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PSY FPX 7230 Assessment 4

PSY FPX 7230 Assessment 4 Free Sample Papers Anxiety (1) BS Psychology (119) Depression (11) Essay (2) MS Psychology (80) Need writer for your Psychology Papers? Get your paper in 24 Hours. We have a team of Psychology Academic Writers who can help you quickly write plagiarism-free papers, essays, and research articles. Hire Writer PSY FPX 7230 Assessment 4 Name Capella University PSY FPX 7230 Adolescent Psychology Prof. Name Date Also Read PSY FPX 7230 Assessment 4 Read More PSY FPX 7230 Assessment 3 Teenage Pregnancy Read More PSY FPX 7230 Assessment 2 Emotional Management: The Impact of Hegemonic Masculinity on Adolescent Boys Read More PSY FPX 7230 Assessment 1 Constructing a Personal Theoretical Framework Read More Load More

PSY FPX 7230 Assessment 3 Teenage Pregnancy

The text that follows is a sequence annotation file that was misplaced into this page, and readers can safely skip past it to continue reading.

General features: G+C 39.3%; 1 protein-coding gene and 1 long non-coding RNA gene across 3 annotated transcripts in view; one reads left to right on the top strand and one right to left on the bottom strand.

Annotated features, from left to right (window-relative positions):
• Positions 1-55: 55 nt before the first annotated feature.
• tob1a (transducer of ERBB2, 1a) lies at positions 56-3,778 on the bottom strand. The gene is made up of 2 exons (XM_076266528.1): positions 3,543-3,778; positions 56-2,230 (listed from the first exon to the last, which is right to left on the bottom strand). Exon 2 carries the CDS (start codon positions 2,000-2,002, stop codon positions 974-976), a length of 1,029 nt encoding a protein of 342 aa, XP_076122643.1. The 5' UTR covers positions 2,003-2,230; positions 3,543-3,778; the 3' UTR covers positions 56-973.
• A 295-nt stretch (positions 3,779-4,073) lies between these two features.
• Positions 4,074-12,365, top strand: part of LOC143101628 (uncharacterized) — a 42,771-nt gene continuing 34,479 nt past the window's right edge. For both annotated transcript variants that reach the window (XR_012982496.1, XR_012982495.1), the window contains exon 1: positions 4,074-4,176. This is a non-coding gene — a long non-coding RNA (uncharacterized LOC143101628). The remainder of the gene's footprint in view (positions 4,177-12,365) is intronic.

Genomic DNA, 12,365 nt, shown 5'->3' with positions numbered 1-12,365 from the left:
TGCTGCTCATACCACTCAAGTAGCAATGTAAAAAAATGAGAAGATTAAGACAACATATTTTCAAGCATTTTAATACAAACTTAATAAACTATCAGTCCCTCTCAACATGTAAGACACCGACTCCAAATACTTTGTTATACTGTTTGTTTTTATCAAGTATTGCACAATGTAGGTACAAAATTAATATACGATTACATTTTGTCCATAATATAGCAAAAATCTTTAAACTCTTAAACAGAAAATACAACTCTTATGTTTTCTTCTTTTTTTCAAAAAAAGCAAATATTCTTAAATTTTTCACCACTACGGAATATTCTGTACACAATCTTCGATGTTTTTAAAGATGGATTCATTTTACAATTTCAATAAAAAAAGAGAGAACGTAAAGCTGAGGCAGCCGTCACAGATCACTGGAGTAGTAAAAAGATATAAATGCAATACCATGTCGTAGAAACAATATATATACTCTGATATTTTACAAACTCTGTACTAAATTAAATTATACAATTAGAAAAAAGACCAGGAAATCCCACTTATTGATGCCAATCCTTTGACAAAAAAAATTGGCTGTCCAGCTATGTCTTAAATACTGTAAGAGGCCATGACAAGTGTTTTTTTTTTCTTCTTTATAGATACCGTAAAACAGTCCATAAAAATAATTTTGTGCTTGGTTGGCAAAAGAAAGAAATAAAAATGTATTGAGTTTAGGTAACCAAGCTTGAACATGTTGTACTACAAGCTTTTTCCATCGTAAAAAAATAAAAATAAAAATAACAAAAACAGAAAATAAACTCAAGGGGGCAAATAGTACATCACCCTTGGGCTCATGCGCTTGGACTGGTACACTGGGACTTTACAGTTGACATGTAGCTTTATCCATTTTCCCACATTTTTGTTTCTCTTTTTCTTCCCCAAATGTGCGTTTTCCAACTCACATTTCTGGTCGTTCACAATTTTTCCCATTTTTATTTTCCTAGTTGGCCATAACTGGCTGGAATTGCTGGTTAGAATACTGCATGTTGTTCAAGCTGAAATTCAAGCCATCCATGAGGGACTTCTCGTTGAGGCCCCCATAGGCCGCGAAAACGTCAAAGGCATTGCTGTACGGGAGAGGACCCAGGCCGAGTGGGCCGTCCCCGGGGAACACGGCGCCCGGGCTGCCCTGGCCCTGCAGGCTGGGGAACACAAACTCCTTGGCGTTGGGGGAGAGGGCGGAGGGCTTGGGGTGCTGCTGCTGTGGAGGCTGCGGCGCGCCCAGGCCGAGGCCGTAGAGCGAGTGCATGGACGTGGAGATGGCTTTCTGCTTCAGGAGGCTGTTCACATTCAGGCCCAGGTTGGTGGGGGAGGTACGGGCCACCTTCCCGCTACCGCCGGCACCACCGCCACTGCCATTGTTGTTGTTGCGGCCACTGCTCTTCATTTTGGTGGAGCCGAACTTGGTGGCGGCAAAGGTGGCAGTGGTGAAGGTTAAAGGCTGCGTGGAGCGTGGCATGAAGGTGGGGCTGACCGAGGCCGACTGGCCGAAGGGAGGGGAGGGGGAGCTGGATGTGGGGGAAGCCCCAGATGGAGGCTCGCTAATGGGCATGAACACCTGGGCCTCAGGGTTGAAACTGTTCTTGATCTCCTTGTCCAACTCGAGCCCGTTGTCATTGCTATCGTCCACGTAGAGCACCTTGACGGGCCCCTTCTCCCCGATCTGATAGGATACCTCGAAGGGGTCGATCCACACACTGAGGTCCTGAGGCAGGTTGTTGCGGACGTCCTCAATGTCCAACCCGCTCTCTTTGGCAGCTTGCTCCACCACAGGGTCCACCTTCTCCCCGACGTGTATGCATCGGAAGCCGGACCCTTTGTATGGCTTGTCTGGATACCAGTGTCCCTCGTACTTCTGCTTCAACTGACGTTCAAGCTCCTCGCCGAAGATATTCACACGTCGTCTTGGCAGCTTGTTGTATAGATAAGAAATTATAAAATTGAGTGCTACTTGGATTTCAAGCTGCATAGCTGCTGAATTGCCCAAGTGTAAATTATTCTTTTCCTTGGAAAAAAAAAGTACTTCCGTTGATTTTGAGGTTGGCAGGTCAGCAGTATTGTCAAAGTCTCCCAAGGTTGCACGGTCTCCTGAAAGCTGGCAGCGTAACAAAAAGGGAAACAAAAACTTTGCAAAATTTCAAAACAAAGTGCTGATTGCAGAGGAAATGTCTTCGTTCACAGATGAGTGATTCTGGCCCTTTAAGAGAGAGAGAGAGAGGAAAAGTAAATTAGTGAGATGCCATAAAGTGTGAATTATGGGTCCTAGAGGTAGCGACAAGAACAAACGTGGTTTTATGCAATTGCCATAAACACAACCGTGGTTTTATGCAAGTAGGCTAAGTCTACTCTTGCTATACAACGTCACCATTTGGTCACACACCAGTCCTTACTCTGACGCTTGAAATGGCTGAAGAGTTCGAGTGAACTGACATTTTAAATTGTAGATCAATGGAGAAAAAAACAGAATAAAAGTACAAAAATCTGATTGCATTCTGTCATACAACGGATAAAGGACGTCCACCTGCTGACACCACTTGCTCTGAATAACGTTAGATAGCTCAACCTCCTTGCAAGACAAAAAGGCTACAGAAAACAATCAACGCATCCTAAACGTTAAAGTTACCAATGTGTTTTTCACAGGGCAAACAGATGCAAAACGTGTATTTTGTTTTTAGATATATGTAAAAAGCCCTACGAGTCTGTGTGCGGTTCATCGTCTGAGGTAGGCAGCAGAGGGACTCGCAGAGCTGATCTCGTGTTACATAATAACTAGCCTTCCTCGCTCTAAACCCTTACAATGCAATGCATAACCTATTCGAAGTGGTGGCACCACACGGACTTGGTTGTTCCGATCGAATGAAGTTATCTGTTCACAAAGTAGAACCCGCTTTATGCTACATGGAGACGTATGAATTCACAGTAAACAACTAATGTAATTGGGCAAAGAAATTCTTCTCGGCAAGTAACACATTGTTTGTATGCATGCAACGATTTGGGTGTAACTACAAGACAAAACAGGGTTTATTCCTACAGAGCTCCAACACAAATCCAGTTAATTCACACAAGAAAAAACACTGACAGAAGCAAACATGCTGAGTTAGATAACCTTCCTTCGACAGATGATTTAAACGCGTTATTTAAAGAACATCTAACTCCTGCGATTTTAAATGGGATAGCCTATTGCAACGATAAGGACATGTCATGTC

PSY FPX 7230 Assessment 3 Teenage Pregnancy Free Sample Papers Anxiety (1) BS Psychology (119) Depression (11) Essay (2) MS Psychology (79) Need writer for your Psychology Papers? Get your paper in 24 Hours. We have a team of Psychology Academic Writers who can help you quickly write plagiarism-free papers, essays, and research articles. Hire Writer PSY FPX 7230 Assessment 3 Teenage Pregnancy Name Capella University PSY FPX 7230 Adolescent Psychology Prof. Name Date Teenage Pregnancy Becoming a mother marks a significant transition in a woman’s life, entailing the acquisition of maternal skills, appropriate behavior, and a strong maternal identity. Adequate preparation for this role is essential for maternal adjustment and the transition to adulthood. However, the increasing prevalence of teenage pregnancy presents significant global concerns (Mangeli et al., 2017). Transitioning to motherhood requires readiness in physical, psychological, social, and cognitive aspects, areas where teenage mothers often lack preparation. Balancing maternal responsibilities with the developmental tasks of adolescence exacerbates the challenges they encounter. Additionally, socio-economic disadvantages further complicate their journey into motherhood (Mangeli et al., 2017). Challenges Faced by Adolescent Mothers Adolescent mothers confront a multitude of challenges spanning physical, psychological, social, and spiritual dimensions. These include the necessity for ongoing support and education, limited decision-making capabilities, insufficient maternal skills, and the heightened risk of complications during pregnancy and childbirth (Mangeli et al., 2017). Complications of Adolescent Pregnancy Adolescent pregnancy is linked to increased risks such as low birth weight, preterm birth, and infant mortality. While some attribute these outcomes to biological immaturity, others argue that socio-economic factors play a significant role (Restrepo-Méndez et al., 2011). Furthermore, teenagers are more likely to require a cesarean section due to incomplete pelvic development, leading to prolonged recovery periods and increased risks of anemia, which can impact both birth outcomes and maternal mental health (Restrepo-Méndez et al., 2011). Challenges During Postpartum Period The postpartum period presents additional challenges for adolescent mothers. Themes of feeling torn between two worlds, loneliness, and the dissonance between expectations and reality underscore their experiences (Devito, 2010). Causes of Adolescent Pregnancy Various factors contribute to adolescent pregnancy, including family structure, early sexual activity, personal aspirations, and instances of sexual abuse. Adolescents in unstable family environments may seek intimacy outside the family, heightening their vulnerability to pregnancy (Domenico & Jones, 2007). Prevention Strategies Effective sexuality education can delay sexual initiation and dispel misconceptions surrounding sexuality. However, programs should involve youth in generating knowledge and addressing issues pertinent to their lives rather than solely imparting information (Boonstra, 2015). Peer-led initiatives that incorporate environmental influences and emphasize the unacceptable nature of teenage pregnancy can empower adolescents to make healthier choices while enhancing their personal competencies (Hendricks & Wood, 2017). PSY FPX 7230 Assessment 3 Teenage Pregnancy Conclusion Teenage pregnancy presents multifaceted challenges that demand comprehensive prevention and support approaches. Effective interventions should address socio-economic determinants, offer holistic sexuality education, and empower adolescents to make informed decisions regarding their sexual health (Mangeli et al., 2017). References Boonstra, D. (2015). Advancing sexuality education in developing countries: Evidence and implications. In J Ponzetti Jr (Ed). Evidence-based approaches to sexuality education: A global perspective. London: Routledge. Devito, J. (2010). How adolescent mothers feel about becoming a parent. The Journal of Perinatal Education, 19(2), 25–34. doi:10.1624/105812410X495523 Domenico, D. M., & Jones, K. H. (2007). Adolescent pregnancy in America: Causes and responses. Journal for Vocational Special Needs Education, 30(1), 4-12. Hendricks, F., & Wood, L. (2017). An alternative approach to a complex issue: Youth Designed strategies for the prevention of teenage pregnancy in schools. Perspectives in Education, 35(1), 40-53. Mangeli, M., Rayyani, M., Cheraghi, M. A., & Tirgari, B. (2017). Exploring the challenges of adolescent mothers from their life experiences in the transition to motherhood: A qualitative study. Journal of Family & Reproductive Health, 11(3), 165–173. PSY FPX 7230 Assessment 3 Teenage Pregnancy Restrepo-Méndez, M. C., Barros, A. J. D., Santos, I. S., Menezes, A. M. B., Matijasevich, A., Barros, F. C., & Victora, C. G. (2011). Childbearing during adolescence and offspring mortality: Findings from three population-based cohorts in southern Brazil. BMC Public Health, 11(1), 781-781. doi:10.1186/1471-2458-11-781 Also Read PSY FPX 7230 Assessment 3 Teenage Pregnancy Read More PSY FPX 7230 Assessment 2 Emotional Management: The Impact of Hegemonic Masculinity on Adolescent Boys Read More PSY FPX 7230 Assessment 1 Constructing a Personal Theoretical Framework Read More PSY FPX 7220 Assessment 4 Intergenerational Continuity in Adolescent Parenthood Read More Load More